Adelaide based telecommunications technology start-up Red Button Technologies has been granted a US patent for its communications technology.
U.S. Patent No. 8,811,934 was granted to Red Button Technologies in August 2014. The company received an Australian patent in 2013.
Though the patents were originally conceived to protect Red Button’s cloud emergency alert system, they have a much broader application. The company’s patent attorneys encouraged them to submit a less specific patent that would protect the broad principle of which the emergency alert system was just one possible application.
Red Button’s patent is based on the principle of establishing a communication link between parties who have a previous association. A cloud based server stores these associations and establishes the communication link by recognising the identity of the person wishing to communicate with these known associates.
Whereas the normal paradigm in telecommunications is to facilitate calls between telephone devices regardless of the identity of the calling and answering party, Red Button's patent is based on first establishing the relationship (prior association) between the parties anticipating routing calls in the future.
An important concept behind the patented technology is to enable innovative communication solutions that integrate the use of the web and communications for different applications that work with any mobile or fixed phone on any network.
According to Professor Reg Coutts, Red Button’s Technology Evangelist, telecommunications companies in the USA and Australia will see in the patent, potential roadblocks to many future products and applications that might arise from the integration of the web and mobile telephony.
For instance, when two parties who have a previous association on a social media platform wish to establish a phone conversation, the identity of the calling party is confirmed through their unique username and password, with the call initiated via an added feature on the social media site. The communications management system consults a database to obtain the relevant phone numbers and places the calls, enabling the two parties to talk to each other without ever disclosing their phone numbers.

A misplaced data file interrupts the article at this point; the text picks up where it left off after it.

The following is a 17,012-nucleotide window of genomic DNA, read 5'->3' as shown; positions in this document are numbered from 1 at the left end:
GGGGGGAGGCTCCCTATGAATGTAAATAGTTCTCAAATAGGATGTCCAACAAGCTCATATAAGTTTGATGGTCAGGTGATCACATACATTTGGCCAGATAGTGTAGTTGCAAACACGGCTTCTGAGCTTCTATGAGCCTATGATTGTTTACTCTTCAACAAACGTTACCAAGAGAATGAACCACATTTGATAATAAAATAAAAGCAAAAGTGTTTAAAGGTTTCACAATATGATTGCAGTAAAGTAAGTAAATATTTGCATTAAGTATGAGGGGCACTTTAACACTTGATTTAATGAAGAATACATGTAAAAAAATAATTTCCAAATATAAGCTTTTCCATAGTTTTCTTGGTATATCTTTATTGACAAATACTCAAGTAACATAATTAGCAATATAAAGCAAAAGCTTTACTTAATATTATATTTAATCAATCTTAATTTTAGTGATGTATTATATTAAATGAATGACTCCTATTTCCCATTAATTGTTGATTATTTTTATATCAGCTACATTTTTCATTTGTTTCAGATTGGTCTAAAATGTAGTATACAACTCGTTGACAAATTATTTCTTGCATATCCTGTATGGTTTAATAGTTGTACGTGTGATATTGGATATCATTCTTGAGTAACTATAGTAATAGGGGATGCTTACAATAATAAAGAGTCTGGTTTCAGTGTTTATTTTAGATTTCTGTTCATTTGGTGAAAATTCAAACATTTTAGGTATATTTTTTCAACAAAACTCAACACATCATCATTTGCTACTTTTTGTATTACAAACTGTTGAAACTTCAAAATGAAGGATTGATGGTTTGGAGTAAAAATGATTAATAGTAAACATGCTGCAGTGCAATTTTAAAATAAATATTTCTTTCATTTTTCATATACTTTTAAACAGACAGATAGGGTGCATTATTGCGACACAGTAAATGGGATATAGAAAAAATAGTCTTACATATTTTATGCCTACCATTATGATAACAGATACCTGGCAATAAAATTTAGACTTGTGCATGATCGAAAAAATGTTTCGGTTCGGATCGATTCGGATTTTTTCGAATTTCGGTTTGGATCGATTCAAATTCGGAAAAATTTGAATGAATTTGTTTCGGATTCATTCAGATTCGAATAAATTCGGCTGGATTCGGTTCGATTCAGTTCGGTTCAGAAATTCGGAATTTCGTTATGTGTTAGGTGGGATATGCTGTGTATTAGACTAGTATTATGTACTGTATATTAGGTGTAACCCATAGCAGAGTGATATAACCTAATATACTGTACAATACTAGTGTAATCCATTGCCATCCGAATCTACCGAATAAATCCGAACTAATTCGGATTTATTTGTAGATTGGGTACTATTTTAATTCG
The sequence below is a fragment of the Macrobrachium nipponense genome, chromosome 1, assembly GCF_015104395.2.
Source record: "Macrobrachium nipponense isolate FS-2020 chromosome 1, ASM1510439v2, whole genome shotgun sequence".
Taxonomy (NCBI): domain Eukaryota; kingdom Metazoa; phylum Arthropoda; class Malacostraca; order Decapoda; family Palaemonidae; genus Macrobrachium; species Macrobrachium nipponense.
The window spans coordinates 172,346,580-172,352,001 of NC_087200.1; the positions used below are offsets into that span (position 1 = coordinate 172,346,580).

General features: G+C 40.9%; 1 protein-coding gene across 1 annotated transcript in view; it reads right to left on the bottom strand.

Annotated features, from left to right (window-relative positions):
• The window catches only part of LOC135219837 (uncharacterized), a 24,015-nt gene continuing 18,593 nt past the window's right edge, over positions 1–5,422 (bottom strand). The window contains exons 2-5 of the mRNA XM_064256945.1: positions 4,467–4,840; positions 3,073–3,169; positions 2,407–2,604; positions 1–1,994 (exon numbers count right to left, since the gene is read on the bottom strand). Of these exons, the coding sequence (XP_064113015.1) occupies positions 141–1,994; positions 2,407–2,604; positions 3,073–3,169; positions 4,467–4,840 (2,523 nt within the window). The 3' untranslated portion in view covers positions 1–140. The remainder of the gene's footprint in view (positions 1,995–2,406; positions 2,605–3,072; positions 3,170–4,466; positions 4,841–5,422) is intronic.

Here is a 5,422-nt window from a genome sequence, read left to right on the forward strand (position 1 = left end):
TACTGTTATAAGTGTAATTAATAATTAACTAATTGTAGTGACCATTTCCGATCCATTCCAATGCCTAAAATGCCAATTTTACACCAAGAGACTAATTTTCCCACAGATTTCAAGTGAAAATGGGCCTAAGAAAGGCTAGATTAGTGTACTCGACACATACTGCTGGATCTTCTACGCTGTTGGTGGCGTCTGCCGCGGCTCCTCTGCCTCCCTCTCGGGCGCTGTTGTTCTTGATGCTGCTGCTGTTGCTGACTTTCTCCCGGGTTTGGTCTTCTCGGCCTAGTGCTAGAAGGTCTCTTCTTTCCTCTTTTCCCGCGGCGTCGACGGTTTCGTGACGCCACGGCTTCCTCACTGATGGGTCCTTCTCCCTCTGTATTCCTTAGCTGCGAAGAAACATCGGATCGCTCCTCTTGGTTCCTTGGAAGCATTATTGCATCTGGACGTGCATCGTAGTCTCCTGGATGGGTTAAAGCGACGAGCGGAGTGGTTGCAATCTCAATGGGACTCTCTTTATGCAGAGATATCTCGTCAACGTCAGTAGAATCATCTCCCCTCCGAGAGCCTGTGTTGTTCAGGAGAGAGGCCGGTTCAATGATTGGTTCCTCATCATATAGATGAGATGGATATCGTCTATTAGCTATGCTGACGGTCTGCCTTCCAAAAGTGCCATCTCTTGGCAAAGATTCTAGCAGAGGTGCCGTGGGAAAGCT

The patent also covers the establishment of communications between a portable device and multiple recipients (again parties previously associated with the user) to receive information generated by biometric sensors.
Professor Coutts explained that they decided to expand the application to the e-Health segment to include messages generated by biometric sensors, given the enormous amount of development being undertaken in the field of automated healthcare management. The original application envisaged for the patent was an emergency alert pendant that would initiate an emergency call to multiple parties (hence the name ‘Red Button’); this may however evolve into applications that raise an alert based simply on unfavourable biometric readings.
The patent covers one-to-one communications as well as one-to-many communications such as conference calls. The patent has also been future proofed by not keeping it limited to telephone communications. With the trend toward internet communications, the patent embraces all public networks including the internet.
By couching the patent in broad terms Red Button has protected its core invention but also left the path open for the commercialisation of other applications using the same patent.
Going forward, Red Button Technologies has a number of options to commercialise; beginning with the Red Button Personal Emergency Alert system, which has already been launched in Australia, the company is currently developing other products using their communications platform. A number of product concepts with exciting application in the e-health and personal security sectors have also been developed. Red Button is in discussion with a number of potential partners to commercialise these products for the Australian and US marketplace.